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07.12.2005 General News

Akufo-Addo and Freddy Blay targeted

By Statesman
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BY Saturday November 19, rumours had already started spreading, at least within certain opposition circles, that a top government official was the person who allegedly sponsored the 62 kilograms of heroine that has led to the arrest of Eric Amoateng, MP, in the United States.

The name making the rounds was that of the Foreign Minister, Nana Akufo-Addo, a man who had never even set eyes on the Nkoranza MP. A very reliable source close to the National Democratic Congress actually came to the house of this paper's Editor-in-Chief to give him the news on Sunday November 20. Like a joke, they both laughed it off. But, the propaganda fire had already been lit. And this was all before the confirmed news hit the headlines the following Monday that “MP Arrested in US for $6m Drugs”.

What was clear from the onset was that there was a deliberate and elaborate propaganda scheme to 'sink' the governing party along with the $6m drug bust. The (Crystal Clear) Lens of November 21 gave the hint: “AT LAST THE EVIDENCE IS HERE – NPP MP IS BUSTED – WHO IN THE NARCOTIC PEDDLERS PARTY IS NEXT IN LINE”. The story started: “Many Ghanaians have long suspected that high up the echelon of the ruling NPP party/Government exists [sic] a crack drugs dealing syndicate… A source close to the US Immigration and Customs Enforcement related how when the noose was tightening around [Amoateng's] neck, the 'Prominent Ghana Government Official' started pleading that he was a member of the ruling party in Ghana and started disclosing names of top government officials who are privy to the operations.”

The story, which referred to a 'Golden Age of Drugs Peddling', continued, “The Lens can also confirm that the DEA has in its possession names and numbers of top officials of the NPP who just like the DEA did in the case of Eric Amoateng, are also being kept on the DEA radar.”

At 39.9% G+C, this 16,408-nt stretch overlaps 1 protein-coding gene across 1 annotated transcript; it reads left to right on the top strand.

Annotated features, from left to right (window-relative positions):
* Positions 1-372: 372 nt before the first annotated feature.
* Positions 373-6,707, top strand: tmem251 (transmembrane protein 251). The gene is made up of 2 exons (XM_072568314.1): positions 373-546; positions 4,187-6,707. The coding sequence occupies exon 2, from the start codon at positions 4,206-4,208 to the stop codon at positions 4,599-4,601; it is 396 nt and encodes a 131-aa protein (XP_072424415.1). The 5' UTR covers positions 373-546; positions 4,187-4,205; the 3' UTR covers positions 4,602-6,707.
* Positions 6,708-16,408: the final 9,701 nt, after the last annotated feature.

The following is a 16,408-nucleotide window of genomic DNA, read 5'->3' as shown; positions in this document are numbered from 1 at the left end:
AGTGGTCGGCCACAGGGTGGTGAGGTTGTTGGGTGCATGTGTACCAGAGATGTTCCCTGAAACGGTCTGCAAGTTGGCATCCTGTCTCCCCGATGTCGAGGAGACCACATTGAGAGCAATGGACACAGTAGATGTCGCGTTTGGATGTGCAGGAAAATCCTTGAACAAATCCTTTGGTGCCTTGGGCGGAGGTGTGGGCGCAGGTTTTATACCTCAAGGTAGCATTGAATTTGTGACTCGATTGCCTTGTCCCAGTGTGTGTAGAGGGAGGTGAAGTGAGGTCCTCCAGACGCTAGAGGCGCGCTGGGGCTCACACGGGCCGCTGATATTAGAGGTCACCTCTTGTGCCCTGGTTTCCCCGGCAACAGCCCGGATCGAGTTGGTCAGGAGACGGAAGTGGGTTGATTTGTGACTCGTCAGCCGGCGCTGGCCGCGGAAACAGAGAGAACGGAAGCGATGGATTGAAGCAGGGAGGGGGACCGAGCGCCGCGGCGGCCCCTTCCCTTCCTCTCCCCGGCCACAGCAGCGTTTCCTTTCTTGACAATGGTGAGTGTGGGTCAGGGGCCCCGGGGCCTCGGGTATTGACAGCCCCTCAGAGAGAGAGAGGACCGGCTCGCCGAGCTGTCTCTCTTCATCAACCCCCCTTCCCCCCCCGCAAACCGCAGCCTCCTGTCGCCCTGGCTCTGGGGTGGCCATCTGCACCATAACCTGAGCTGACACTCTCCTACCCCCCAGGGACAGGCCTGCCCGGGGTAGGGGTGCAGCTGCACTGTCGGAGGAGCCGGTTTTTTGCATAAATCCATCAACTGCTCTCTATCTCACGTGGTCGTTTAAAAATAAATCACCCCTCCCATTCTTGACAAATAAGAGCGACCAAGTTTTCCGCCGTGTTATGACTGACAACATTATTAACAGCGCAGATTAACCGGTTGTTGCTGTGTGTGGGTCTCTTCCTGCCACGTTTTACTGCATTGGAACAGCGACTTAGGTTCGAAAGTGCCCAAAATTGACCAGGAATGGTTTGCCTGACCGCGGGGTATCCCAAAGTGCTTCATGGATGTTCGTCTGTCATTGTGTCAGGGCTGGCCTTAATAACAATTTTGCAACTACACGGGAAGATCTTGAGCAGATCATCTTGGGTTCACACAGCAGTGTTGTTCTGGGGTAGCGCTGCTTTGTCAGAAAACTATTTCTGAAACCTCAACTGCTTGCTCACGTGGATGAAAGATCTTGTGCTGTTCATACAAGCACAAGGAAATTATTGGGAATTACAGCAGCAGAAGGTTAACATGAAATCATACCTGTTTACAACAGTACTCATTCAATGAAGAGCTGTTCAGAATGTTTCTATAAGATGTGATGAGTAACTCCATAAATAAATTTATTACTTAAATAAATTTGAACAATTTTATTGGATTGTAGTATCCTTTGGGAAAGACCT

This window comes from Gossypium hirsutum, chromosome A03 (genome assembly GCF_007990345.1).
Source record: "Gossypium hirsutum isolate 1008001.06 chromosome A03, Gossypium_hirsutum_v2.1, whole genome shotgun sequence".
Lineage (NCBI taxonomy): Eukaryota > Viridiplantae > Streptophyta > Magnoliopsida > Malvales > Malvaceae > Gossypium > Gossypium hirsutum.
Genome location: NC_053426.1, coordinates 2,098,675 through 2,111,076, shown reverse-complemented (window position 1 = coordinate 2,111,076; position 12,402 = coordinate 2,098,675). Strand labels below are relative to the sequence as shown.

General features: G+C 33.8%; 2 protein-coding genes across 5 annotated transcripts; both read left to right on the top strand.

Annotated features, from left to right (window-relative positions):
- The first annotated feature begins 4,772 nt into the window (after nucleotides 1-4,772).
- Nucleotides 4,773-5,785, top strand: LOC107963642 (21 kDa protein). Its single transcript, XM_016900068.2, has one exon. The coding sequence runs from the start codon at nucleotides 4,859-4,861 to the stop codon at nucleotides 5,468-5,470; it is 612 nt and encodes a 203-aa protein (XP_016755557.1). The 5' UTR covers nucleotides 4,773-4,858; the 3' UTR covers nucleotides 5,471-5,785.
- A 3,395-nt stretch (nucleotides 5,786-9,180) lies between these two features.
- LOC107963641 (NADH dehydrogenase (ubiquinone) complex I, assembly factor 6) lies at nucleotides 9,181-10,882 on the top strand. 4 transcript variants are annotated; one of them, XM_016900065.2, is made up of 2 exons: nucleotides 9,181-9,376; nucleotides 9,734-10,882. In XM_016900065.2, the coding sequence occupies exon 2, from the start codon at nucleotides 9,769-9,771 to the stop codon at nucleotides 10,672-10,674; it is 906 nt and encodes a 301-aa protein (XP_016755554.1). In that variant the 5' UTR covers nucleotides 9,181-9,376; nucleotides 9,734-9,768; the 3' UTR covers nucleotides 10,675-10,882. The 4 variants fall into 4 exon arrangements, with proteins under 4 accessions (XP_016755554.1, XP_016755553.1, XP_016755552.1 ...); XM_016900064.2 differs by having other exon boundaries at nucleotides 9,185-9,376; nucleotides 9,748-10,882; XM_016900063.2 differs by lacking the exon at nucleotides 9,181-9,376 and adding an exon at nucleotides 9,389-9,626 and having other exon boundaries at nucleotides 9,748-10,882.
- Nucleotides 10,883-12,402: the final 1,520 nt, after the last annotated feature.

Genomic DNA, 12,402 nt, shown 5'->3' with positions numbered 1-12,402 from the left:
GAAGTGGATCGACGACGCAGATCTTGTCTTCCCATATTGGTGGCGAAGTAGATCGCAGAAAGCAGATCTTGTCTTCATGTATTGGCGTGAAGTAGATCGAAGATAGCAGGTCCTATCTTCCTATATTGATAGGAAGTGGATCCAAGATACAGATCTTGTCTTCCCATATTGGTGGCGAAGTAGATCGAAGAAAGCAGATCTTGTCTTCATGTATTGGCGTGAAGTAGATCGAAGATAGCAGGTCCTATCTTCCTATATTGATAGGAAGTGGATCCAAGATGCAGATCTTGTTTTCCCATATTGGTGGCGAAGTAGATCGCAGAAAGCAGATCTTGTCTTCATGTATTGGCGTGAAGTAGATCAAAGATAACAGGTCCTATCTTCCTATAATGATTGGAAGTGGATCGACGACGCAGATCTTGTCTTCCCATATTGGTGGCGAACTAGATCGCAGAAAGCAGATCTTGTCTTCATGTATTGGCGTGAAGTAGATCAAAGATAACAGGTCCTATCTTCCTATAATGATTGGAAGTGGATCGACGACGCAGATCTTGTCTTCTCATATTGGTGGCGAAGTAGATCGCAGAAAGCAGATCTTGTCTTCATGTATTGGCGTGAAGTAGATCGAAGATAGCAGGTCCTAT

That Monday report in The Lens virtually confirmed what the NDC source told our Editor-in-Chief at the weekend. The paper added, “In particular is the name and number of a top government official (a Minister and MP) who had introduced Eric Amoateng into the drug business.”

This story, like many others generated about the case, found its way onto the internet. Surfing the net in far away England was a man who held grand delusions of his own. But little could Ghanaians guess what his next move was to be.

During that week, Ama Benyiwa-Doe and Harunna Iddrissu were among leading members of the NDC who sought to give some credibility to the rumours by suggesting there could be many more NPP leaders involved.

Radio Gold's Konkonsa is said to have mentioned that an MP member of a royal family who wears glasses was part of the NPP drug ring.

Bizarre as this may sound, the propaganda machines were churning out the name of a man the NDC papers themselves describe as being born with a silver spoon in his mouth. The attack on Nana Akufo-Addo, the first son of a former President of Ghana, heated up after his rare appearance on Paul Adom Otchere's Good Evening Ghana. The date was Thursday November 10; same day that the budget was read; same day that Raymond Archer paid a “friendly” visit to NPP Chairman Harona Esseku.